When you receive the menus, it is likely that pages are missing from most of them.  I could hardly believe that we found yet another Ethiopian place where this is the case, but we did.  It’s ok though, you can assemble the information between the few of you who have arrived together to assist in understanding the full menu selection.  The waiter/owner/cook is friendly but has a heavy accent. Sometimes there are language communication difficulties, but he is polite and courteous so it’s not uncomfortable.

It doesn’t really matter anyway, because whatever comes out of the kitchen will be good; no matter if you ordered it or not.  Your only concern is to make sure you receive vegetarian food if you ordered that, and that part of the order never seems to get lost.

Our food plate at Ghion.

Up until this point, I have been describing Ghion and many other places I’ve been.  I should now discuss the food at Ghion, which was excellent.  The vegetarian combo we ordered (x2 to feed four people) was a standard combo that we’ve seen elsewhere also.  The brown lintel mush, the yellow cabbage and potato pile, the green lintel stuff, the stuff that appeared to be spinach but may have been another green, and the yellow goo that I’m not sure what it was.  De-lic-ious, even though I’m clearly not aware of the technical names or ingredients.  We also ordered an appetizer of some sort of cheese, which was also placed on the big plate (white, crumbly), and boyfriend’s favorite dish of tomato-soup-consistency goo that was really, really good.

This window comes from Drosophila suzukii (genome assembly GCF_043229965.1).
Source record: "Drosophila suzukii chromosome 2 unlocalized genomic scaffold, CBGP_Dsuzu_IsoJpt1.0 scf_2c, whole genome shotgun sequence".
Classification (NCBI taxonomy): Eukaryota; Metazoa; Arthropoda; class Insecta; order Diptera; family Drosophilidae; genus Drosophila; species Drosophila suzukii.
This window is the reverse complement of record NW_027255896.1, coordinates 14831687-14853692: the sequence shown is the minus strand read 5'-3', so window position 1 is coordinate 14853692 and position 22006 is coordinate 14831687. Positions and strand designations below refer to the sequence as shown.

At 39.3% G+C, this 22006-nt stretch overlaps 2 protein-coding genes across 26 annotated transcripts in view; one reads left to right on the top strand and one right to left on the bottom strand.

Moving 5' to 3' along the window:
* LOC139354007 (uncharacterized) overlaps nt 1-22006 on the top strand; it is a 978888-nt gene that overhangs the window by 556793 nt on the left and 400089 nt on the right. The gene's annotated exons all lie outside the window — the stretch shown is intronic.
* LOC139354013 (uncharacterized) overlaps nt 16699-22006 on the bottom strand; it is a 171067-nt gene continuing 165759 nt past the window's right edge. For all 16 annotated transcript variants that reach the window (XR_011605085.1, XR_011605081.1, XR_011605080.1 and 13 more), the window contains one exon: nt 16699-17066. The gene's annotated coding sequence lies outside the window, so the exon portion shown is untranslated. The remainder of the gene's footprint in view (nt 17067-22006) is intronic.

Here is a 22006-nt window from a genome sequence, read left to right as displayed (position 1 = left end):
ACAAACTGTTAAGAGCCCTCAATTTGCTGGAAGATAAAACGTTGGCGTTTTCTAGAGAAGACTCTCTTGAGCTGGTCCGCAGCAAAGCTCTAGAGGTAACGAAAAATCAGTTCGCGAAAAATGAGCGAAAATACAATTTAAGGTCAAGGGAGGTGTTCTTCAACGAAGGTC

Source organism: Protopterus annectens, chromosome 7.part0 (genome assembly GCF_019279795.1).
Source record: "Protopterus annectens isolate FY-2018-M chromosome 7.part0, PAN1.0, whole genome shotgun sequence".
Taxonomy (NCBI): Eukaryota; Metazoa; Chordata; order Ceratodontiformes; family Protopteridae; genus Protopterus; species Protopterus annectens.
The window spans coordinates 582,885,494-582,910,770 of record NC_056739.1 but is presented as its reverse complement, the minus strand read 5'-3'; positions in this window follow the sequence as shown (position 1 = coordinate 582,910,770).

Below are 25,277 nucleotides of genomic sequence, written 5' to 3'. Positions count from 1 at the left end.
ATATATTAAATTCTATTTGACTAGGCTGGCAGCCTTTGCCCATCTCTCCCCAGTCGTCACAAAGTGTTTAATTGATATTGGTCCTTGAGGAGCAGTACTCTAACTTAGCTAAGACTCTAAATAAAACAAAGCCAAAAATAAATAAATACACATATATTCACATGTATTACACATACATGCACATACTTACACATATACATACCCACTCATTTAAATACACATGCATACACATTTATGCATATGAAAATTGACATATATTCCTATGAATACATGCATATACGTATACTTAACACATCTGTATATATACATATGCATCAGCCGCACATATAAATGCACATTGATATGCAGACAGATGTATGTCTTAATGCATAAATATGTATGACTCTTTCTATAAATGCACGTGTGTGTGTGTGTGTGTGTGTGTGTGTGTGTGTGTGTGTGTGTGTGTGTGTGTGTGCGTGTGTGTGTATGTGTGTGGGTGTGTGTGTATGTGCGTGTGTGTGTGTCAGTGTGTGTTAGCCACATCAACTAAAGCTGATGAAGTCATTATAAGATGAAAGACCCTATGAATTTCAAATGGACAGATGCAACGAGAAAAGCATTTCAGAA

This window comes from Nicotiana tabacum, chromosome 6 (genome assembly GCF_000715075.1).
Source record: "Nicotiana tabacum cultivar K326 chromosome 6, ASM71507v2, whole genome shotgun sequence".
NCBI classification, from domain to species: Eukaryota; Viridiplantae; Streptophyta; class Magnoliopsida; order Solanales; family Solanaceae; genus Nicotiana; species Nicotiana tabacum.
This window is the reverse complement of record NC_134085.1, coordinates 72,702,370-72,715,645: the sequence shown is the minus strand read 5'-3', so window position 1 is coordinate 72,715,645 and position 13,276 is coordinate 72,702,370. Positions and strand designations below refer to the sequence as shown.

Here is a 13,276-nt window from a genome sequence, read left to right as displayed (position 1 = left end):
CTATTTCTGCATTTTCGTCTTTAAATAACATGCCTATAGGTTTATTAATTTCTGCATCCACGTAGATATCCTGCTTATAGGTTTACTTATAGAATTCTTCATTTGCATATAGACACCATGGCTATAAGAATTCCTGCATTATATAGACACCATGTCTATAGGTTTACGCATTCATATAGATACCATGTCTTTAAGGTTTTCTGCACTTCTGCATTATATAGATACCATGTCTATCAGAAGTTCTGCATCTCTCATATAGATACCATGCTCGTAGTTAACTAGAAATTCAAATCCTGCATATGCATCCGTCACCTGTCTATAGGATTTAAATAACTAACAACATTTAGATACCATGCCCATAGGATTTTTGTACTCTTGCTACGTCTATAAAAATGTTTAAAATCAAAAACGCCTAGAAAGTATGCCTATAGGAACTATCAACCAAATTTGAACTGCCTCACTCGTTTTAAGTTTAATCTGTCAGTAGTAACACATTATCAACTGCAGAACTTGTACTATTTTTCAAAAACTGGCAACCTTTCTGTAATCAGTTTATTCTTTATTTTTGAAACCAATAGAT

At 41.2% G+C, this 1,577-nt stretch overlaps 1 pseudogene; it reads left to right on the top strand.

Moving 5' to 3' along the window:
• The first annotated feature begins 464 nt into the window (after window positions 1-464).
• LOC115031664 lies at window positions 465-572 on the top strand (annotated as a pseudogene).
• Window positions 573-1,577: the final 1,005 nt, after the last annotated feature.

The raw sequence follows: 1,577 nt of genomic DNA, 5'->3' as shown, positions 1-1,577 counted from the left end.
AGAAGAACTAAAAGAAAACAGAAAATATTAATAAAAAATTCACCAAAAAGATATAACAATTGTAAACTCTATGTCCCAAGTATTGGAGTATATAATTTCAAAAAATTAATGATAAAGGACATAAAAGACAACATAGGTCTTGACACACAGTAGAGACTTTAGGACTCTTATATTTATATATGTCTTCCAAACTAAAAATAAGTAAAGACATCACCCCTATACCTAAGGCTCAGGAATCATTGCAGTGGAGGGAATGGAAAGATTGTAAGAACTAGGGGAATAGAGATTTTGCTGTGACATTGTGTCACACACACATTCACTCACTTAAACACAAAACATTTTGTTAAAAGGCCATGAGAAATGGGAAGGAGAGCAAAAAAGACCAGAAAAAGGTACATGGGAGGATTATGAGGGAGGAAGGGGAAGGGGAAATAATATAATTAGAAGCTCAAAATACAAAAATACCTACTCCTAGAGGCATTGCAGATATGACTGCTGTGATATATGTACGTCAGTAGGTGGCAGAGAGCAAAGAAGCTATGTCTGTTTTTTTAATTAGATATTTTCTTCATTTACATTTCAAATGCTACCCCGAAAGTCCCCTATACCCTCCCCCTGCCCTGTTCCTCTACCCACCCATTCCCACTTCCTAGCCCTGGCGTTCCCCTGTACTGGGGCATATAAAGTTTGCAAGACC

Food plate close-up. Yum!!

All of this with a generous side of wheat injera to scoop it with, and we were stuffed in no time.  One of the other great things about Ethiopian food is that it’s typically pretty cheap.  $42 covered all four of us including two beers, and we were certainly full to the brim.  If you like Ethiopian, head down to Ghion to get your next fix, or, if you’ve never tried it, I’d say Ghion wouldn’t be a bad place to start.

Note:  Wait a minute, Angie, aren’t you in Japan right now?  How are you patronizing restaurants in the Bay when you’re far far away?  Touche, fair reader, good catch.  I did not come to Japan fully unprepared – I have a few drafts waiting in the wings of this blog so as not to drop the ball while I’m away!  Haha!  Would I starve you of food posts while I travel the globe?  Surely not.  Keep your eyes peeled, I will be posting again!